The negative physical and mental effects tied to bullying among children and teens may accumulate throughout the years, according to a new study.
Short and long-term effects of bullying are known to be quite devastating. However, a recent study shows a direct correlation between bullying over a span of several years and its negative impact.
The study is the first of its type to look closely at the damaging effects of bullying over a five-year span. At the conclusion of the study, researchers found that the longer a person is bullied, the longer lasting and more serious the effects tend to be. Study results were recently reported in the American Academy of Pediatrics journal, Pediatrics.
The research team, which was led by Laura Bogart of the Boston Children’s Division of General Pediatrics, studied a group of roughly 4,300 students in grades 5 through 10. The students attended public schools in cities such as Houston, Los Angeles, and Birmingham, Alabama. Data was also collected from the parents of the students.
During the course of the study, the researchers interviewed the students about their physical and mental health, and whether they were the target of bullying in grades five, seven, or ten.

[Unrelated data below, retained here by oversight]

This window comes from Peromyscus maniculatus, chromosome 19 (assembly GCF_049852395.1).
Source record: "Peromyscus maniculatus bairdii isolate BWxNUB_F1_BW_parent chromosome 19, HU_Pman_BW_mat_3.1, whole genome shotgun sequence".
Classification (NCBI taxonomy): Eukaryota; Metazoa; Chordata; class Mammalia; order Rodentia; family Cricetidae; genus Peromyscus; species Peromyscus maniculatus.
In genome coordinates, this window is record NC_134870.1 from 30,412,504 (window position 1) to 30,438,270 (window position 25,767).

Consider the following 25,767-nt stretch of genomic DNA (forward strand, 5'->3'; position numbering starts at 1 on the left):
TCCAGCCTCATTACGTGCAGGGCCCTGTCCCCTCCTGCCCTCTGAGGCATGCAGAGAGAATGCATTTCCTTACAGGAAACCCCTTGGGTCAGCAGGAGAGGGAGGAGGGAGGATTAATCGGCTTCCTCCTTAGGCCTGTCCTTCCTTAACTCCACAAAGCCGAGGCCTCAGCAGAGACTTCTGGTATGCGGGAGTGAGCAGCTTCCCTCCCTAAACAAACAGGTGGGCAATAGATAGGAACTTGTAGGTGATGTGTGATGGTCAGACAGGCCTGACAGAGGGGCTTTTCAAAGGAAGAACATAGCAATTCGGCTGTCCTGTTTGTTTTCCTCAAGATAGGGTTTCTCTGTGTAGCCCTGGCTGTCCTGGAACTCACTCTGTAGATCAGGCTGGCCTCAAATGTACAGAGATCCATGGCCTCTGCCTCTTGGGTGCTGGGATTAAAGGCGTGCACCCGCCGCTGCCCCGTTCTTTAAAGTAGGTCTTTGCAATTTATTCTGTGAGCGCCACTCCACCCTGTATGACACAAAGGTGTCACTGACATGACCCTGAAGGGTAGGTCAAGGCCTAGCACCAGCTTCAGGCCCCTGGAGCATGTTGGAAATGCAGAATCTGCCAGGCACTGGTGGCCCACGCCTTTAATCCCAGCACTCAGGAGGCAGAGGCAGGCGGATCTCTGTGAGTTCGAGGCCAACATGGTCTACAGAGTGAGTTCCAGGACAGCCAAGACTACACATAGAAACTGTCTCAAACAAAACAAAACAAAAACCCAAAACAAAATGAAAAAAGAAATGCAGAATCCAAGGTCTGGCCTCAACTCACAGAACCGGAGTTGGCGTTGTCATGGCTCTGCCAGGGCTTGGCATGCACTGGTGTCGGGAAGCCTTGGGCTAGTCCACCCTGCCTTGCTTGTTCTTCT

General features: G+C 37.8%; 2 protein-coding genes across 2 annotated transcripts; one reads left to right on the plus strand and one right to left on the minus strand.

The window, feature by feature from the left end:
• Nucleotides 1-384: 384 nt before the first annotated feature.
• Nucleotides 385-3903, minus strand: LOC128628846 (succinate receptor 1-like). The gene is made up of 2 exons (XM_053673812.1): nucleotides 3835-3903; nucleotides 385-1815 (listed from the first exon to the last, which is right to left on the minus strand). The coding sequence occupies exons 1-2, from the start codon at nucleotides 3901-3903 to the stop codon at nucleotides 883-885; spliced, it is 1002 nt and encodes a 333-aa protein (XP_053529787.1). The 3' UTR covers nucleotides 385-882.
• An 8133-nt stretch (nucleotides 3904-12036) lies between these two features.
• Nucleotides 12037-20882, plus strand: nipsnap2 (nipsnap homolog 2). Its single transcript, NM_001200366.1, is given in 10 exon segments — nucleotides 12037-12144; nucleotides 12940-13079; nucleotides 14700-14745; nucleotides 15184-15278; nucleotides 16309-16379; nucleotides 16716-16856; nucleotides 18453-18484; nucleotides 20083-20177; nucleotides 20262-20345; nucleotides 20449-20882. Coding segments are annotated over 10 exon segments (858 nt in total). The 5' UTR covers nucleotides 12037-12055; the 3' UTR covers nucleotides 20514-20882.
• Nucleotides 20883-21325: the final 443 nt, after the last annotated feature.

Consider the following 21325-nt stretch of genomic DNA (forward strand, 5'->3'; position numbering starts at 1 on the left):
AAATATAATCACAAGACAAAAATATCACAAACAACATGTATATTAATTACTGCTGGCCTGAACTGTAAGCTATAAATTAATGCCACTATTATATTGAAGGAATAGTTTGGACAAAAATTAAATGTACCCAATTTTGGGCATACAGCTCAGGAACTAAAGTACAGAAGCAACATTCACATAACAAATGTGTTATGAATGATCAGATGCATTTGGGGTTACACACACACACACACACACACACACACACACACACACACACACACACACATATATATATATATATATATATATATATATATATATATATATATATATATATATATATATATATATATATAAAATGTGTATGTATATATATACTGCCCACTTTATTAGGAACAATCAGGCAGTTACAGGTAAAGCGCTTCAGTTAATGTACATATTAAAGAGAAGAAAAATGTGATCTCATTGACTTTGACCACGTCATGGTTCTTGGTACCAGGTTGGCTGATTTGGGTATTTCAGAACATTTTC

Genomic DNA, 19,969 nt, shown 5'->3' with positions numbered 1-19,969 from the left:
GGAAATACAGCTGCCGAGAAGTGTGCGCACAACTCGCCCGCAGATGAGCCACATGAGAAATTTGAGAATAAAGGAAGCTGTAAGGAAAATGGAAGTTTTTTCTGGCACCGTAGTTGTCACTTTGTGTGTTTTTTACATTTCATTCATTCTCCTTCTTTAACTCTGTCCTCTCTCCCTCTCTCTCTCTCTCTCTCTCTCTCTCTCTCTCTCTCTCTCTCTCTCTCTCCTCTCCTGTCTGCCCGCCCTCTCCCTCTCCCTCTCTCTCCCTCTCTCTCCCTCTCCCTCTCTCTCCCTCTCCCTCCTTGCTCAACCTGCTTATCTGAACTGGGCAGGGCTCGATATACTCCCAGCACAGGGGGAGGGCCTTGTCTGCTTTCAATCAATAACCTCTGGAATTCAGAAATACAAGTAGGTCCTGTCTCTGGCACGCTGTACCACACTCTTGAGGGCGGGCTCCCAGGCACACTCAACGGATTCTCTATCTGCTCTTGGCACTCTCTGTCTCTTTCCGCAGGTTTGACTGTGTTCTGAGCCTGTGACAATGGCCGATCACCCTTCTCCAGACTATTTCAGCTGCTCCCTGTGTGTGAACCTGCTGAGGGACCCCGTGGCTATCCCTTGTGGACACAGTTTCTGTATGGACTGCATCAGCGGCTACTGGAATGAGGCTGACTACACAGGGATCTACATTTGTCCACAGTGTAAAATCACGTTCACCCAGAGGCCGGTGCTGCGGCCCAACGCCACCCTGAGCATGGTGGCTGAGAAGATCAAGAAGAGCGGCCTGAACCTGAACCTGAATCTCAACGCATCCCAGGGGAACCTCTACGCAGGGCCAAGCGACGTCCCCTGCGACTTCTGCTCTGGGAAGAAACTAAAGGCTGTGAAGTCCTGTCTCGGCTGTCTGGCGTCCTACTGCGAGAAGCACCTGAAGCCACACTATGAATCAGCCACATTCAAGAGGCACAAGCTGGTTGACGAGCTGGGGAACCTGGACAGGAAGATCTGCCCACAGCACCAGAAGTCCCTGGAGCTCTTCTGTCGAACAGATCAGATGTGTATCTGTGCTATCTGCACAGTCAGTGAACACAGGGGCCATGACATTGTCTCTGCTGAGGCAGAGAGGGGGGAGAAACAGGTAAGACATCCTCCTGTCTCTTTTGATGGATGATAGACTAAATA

The research team compared data on various groups of students, such as those who were bullied in the past and present, only bullied in the present, only bullied in the past, or who had never been bullied. The study found that students who had been bullied recently were worse off than students who had been bullied or taunted in the past. Bogart explained that the effects of bullying tend to increase over time.
Another important finding of the study was that children who continued to experience bullying, such as through more than one grade level, had more serious lasting effects. The results, says Bogart, “are a strong argument for an immediate, early intervention of bullying.”
Regardless of the age of the student, bullying at any age was tied with worse mental and physical health, including problems such as low self-esteem and an increase in depressive symptoms.